From September to February, as the Neelum River’s water level decreases at Keran, the banks play host to uniting spectacle like no other. Kashmiris stand on either side – one side Indian occupied, the other Pakistani – separated just by the clear, blue, running water. Families and loved ones, divided by discourses on nation and identity, tie gifts and letter to stones and fling them across the river to express oneness with each another.
This, indeed, is the stuff movies are made of.
The Neelum River, flowing through the lush green mountains of the valley, has been dividing the people of the Jammu and Kashmir since 1947. It flows from Taubutt, enters Azad Kashmir from Indian-occupied Kashmir, and stealthily splits the land of saints at various places before merging into the Jhelum near Domail, Muzaffarabad. In this manner, the river serves as a natural line of control.
At Keran, families from both sides can be observed waving to each other, fetching water, and even talking. And yet, they cannot meet. Besides the movement of civilians, Indian troops can also be easily observed.
“I have been a regular visitor of Keran for the last five years. My forefathers were from Srinagar,” says Fida Dar, a businessman from Islamabad, his eyes full of tears. “I have never been able to meet my relatives, as my grandfather emigrated from Srinagar in 1947. I want to remain in touch with his land, with my land. That is why I stay here for two to three nights every now and then.”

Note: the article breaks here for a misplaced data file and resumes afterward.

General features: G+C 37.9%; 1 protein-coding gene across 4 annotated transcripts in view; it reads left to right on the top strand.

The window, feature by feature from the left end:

Fida is still haunted by the last minutes of his grandfather’s life. The older Dar passed away muttering ‘Kashmir, Kashmir’ over and over again.
No fences, just water in between
Keran, with its famous bank of the Neelum, 1,500 metres above sea level, from where Indian occupied Kashmir can easily be observed, has fast become a famous tourist spot. There is no fence, no watchtower to be observed on either side – the river is the only separator.
“People are abusing Pervez Musharraf left and right but we, the residents of Neelum Valley, salute him,” says a local journalist. “The present influx of tourists is the outcome of the ceasefire with India, announced by Musharraf in 2003.”
Today, business for the many guest houses is doing well.
“Tourists who stay at Keran want to know much more about occupied Kashmir once they observe the Indian troops on the other side,” says Khawaja Awais, the owner of a private guest house. “Some, who have roots on the other side, become emotional and start blaming international organizations such as the United Nations for this division between Kashmiris.”
Last year, it wasn’t just the divided families, tourists and trekkers that frequented Keran. Prime Minister Nawaz Sharif, too, stayed here for a night.
“During his visit, the premier also keenly observed the other side of Kashmir, clearly evident from the river,” recalls Ab Salman Butt, a local Pakistan Muslim League-Nawaz leader in the valley.
Published in The Express Tribune, June 19th, 2013.
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